Council serve notice on landlord to remove tenants rubbish – Help

Council serve notice on landlord to remove tenants rubbish – Help

9:26 AM, 18th January 2017, About 7 years ago 14

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I have been served with a notice under the Prevention of damage by Pests Act 1949 by the local council requiring me to remove rubbish from the rear yard of a property that is currently occupied by my tenant.rubbish

My issue is that the Council have served the notice on me and not on the tenant who is responsible for putting the rubbish in the yard and the fact that the Council could have just as easily found out the tenants name and served the notice on them. The notice requires me to remove the rubbish within 7 days, disinfect the area and take action to prevent a recurrence.if i do not remove the rubbish within 7 days then the Council will do so and charge me.

I have spoken to the Council and they say that under the Act they have total discretion on who to serve the Notice and it is their policy not to pursue the occupier of the property,(even if they know it is them who are responsible), if there is a landlord they can serve the notice on, they accepted that they knew it was the tenant who would have put the rubbish in the yard and not me yet they chose to serve the notice on me.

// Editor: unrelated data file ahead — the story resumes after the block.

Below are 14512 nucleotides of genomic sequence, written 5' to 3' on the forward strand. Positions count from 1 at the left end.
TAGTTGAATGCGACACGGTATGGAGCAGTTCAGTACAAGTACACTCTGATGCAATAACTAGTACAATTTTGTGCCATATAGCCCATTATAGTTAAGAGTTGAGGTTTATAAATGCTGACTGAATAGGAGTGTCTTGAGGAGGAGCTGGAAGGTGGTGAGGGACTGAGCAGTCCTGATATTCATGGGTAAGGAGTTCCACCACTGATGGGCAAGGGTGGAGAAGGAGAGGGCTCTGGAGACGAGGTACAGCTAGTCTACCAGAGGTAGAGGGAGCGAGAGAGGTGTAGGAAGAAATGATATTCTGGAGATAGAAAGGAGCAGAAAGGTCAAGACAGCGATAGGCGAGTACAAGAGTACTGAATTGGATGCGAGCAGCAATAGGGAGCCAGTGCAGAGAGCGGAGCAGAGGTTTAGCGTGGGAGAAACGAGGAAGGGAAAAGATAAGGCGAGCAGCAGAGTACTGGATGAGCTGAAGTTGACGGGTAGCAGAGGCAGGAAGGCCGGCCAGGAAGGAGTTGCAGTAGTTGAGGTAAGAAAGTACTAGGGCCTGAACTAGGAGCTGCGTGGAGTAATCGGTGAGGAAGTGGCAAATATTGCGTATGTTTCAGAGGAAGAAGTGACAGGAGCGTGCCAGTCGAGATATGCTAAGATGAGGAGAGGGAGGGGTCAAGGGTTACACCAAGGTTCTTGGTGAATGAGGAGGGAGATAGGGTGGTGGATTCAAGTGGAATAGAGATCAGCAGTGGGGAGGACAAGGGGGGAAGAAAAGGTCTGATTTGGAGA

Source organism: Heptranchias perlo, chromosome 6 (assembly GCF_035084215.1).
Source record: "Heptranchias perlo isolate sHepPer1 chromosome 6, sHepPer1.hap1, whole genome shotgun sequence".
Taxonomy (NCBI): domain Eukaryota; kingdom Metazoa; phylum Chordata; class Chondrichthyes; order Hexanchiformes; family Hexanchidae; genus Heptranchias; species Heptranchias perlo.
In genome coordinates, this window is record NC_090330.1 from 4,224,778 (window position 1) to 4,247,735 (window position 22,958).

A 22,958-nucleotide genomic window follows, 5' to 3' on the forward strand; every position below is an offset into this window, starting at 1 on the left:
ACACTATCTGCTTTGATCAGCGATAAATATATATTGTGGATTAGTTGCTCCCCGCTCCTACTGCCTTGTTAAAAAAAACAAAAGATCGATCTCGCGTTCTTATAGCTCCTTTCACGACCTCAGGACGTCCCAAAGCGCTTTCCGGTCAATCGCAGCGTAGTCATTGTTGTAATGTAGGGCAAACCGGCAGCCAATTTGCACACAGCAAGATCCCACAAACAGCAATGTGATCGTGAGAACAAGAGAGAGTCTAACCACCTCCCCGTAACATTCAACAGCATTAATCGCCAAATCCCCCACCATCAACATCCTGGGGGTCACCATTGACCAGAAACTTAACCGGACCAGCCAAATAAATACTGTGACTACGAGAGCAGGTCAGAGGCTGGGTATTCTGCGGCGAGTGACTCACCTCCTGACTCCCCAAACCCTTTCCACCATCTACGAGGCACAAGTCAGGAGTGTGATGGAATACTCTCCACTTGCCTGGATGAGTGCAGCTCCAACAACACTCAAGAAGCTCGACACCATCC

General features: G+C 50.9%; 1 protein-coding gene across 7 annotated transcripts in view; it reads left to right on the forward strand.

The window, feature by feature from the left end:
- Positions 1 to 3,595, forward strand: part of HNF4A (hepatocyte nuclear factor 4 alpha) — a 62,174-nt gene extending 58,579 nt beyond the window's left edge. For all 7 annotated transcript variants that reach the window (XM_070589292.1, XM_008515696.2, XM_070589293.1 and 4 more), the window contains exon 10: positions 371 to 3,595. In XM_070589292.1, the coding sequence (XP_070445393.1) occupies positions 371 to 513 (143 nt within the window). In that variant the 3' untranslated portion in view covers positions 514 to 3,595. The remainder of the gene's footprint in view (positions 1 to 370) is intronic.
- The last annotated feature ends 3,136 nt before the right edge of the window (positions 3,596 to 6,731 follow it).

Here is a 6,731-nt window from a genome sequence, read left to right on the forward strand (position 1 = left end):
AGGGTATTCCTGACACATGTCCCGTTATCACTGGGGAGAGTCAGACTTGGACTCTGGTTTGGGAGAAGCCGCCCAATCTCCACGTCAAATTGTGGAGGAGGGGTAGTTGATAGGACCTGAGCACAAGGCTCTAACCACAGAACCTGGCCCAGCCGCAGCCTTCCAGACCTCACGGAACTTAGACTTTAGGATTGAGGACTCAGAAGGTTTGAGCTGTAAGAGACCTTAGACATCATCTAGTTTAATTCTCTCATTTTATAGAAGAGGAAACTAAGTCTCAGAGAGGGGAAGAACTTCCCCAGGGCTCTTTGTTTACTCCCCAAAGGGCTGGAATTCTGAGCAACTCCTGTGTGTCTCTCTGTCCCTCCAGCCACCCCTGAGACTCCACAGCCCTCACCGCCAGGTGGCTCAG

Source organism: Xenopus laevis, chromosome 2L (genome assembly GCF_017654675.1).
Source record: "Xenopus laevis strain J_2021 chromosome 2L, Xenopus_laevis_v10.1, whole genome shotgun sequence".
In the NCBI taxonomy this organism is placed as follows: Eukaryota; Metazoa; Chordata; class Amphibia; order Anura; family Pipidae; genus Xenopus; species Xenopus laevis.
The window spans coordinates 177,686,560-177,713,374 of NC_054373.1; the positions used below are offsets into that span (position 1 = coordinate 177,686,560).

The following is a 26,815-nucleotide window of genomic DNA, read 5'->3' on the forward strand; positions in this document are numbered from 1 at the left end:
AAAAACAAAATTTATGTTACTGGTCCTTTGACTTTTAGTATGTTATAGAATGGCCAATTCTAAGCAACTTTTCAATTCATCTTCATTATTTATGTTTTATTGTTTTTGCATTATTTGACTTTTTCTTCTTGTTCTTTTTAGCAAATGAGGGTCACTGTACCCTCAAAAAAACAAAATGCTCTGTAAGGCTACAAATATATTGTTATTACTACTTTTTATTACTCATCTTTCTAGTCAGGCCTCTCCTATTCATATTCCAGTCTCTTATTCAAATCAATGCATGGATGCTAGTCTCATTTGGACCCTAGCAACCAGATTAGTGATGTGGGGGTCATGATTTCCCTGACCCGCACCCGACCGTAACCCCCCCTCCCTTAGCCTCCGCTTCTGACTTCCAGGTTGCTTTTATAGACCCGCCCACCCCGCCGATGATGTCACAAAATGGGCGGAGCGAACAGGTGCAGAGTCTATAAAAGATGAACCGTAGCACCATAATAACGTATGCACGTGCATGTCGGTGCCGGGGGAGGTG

This seems unfair and the Council taking the easy way out as usual, does anyone know if the Council have a duty to investigate who is responsible for the rubbish and to take action against them or can they just go after the landlord as they claim.

I am also concerned that having a formal notice served against my name could go against me in the future if, for example, the Council introduced licencing and required me to prove I am a fit and proper person to hold a licence.


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Neil Patterson

9:31 AM, 18th January 2017, About 7 years ago

Hi Michael,

We have had similar examples where the council take the view rightly or wrongly that this is a landlord's responsibility.

Have you made the tenants aware and will they clear the area? If not, and it is not too costly, I would get this done yourself so any issues do not escalate.

However, if this is the case I hope the tenants are not in a fixed period and you can give them notice via a section 21 if possible?

Mick Roberts

7:58 AM, 19th January 2017, About 7 years ago

I've had similar a few times, always argued get it from tenant.

I don't know the full in's & outs, but apparently, if they can get hold of the tenant while tenant is there, they should be.